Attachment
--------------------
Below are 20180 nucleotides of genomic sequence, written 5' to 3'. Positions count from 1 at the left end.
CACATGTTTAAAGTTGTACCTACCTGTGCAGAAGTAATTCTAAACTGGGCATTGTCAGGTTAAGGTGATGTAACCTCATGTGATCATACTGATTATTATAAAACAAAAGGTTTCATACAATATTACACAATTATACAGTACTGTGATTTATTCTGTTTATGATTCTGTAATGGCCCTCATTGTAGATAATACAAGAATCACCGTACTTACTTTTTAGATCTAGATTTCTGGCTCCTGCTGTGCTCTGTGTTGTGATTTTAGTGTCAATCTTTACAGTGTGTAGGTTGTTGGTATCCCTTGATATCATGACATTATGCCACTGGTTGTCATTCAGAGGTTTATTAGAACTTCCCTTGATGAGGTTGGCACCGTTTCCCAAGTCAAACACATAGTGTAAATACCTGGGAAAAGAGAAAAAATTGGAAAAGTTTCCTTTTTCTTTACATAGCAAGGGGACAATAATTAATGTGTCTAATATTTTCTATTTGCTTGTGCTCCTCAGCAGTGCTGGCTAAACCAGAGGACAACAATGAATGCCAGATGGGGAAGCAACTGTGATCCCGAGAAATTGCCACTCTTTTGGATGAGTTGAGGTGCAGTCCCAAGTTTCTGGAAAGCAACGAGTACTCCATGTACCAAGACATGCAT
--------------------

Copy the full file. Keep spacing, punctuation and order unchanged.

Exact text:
Below are 20180 nucleotides of genomic sequence, written 5' to 3'. Positions count from 1 at the left end.
CACATGTTTAAAGTTGTACCTACCTGTGCAGAAGTAATTCTAAACTGGGCATTGTCAGGTTAAGGTGATGTAACCTCATGTGATCATACTGATTATTATAAAACAAAAGGTTTCATACAATATTACACAATTATACAGTACTGTGATTTATTCTGTTTATGATTCTGTAATGGCCCTCATTGTAGATAATACAAGAATCACCGTACTTACTTTTTAGATCTAGATTTCTGGCTCCTGCTGTGCTCTGTGTTGTGATTTTAGTGTCAATCTTTACAGTGTGTAGGTTGTTGGTATCCCTTGATATCATGACATTATGCCACTGGTTGTCATTCAGAGGTTTATTAGAACTTCCCTTGATGAGGTTGGCACCGTTTCCCAAGTCAAACACATAGTGTAAATACCTGGGAAAAGAGAAAAAATTGGAAAAGTTTCCTTTTTCTTTACATAGCAAGGGGACAATAATTAATGTGTCTAATATTTTCTATTTGCTTGTGCTCCTCAGCAGTGCTGGCTAAACCAGAGGACAACAATGAATGCCAGATGGGGAAGCAACTGTGATCCCGAGAAATTGCCACTCTTTTGGATGAGTTGAGGTGCAGTCCCAAGTTTCTGGAAAGCAACGAGTACTCCATGTACCAAGACATGCAT